SEOUL, South Korea — South Korea’s military said Sunday that an unidentified person crossed the heavily fortified border into North Korea.
South Korea had earlier spotted the person with surveillance equipment at the eastern portion of the border and sent troops to capture him or her on Saturday night. Joint Chiefs of Staff officers stated that the soldiers failed to locate the individual and that the surveillance equipment had detected him crossing the border.
South Korea sent a message to North Korea on Sunday morning to ensure the safety of the person, but the North hasn’t responded, the officers said requesting anonymity citing department rules.
It was unclear if this was a rare case of a South Korean hoping to defect to the North, or it could be a North Korean who briefly entered the South Korean territory for some reason before returning to the North.
In September 2020, North Korea fatally shot a South Korean fisheries official found floating in its waters along a poorly marked sea boundary. South Korea said that North Korea troops were under orders to shoot anyone illegally crossing the border to protect against the coronavirus pandemic.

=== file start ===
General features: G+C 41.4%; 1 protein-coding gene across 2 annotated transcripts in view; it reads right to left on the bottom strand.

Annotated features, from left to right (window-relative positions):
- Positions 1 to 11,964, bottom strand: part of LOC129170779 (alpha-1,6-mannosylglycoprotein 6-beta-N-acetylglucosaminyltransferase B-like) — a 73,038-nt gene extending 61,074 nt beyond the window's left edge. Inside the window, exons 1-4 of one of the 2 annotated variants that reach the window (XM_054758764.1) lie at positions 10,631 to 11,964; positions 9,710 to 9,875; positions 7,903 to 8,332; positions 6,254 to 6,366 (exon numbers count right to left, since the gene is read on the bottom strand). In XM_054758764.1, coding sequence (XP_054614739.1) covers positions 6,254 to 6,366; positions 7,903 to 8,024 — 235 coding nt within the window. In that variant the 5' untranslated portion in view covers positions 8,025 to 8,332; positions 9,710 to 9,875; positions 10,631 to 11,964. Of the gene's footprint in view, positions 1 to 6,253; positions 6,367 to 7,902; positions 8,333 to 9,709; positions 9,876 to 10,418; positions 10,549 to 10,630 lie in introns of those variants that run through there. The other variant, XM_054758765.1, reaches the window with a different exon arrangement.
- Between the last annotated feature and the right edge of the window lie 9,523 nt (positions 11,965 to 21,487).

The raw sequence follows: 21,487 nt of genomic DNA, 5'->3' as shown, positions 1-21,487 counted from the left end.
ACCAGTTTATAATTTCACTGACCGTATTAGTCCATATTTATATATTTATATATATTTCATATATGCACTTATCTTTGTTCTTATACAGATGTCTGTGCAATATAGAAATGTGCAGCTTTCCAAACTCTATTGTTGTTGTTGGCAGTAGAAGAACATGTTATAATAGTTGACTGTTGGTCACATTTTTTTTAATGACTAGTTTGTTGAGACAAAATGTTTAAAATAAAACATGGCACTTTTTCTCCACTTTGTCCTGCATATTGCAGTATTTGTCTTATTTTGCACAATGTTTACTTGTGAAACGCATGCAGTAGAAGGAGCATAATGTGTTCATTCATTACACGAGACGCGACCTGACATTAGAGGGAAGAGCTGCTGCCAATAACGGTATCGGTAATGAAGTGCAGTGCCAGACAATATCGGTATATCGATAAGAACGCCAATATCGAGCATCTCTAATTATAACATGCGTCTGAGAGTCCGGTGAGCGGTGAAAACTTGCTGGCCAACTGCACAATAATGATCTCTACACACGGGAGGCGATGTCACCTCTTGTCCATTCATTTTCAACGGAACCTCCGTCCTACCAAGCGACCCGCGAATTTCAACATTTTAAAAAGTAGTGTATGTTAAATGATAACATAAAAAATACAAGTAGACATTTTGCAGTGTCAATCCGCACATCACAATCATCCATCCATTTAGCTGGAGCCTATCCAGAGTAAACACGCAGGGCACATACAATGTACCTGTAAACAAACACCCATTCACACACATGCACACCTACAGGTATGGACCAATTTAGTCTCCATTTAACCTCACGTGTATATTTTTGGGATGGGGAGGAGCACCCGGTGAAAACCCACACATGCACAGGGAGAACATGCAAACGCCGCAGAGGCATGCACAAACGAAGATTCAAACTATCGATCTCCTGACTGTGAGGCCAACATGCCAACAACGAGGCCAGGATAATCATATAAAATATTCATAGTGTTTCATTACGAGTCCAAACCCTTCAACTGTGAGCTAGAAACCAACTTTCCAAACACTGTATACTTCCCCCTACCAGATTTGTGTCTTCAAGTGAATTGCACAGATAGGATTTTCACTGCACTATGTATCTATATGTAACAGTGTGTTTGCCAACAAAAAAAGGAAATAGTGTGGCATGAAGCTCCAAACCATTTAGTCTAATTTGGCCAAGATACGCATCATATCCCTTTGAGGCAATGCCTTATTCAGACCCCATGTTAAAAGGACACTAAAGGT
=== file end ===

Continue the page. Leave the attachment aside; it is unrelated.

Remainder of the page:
Earlier in 2020, North Korean leader Kim Jong Un placed a border city under total lockdown after a North Korean defector with COVID-19-like symptoms sneaked back home. It is unknown what will happen to the South Korean defector.
On Saturday, North Korea announced it had decided to place top priority on strict virus restrictions at a high-profile ruling party meeting last week.
The two Koreas are split along the world’s most heavily armed border, called the Demilitarized Zone. An estimated 2 million mines are peppered inside and near the 248-kilometer (155-mile) -long, 4-kilometer (2.5-mile) -wide DMZ, which is also guarded by barbed wire fences, tank traps and combat troops on both sides.
Defecting via the DMZ is rare. Despite the Cold War rivalry at its height, the DMZ was used by both Koreas to send agents and spies into each other’s territories. However, such incidents are rare in modern times.
About 34,000 North Koreans have defected to South Korea since the late 1990s to avoid poverty or political oppression, but a vast majority of them have come via China and Southeast Asian countries.
North Korea has yet to report any cases of the coronavirus while experts have questioned its claim of a perfect record.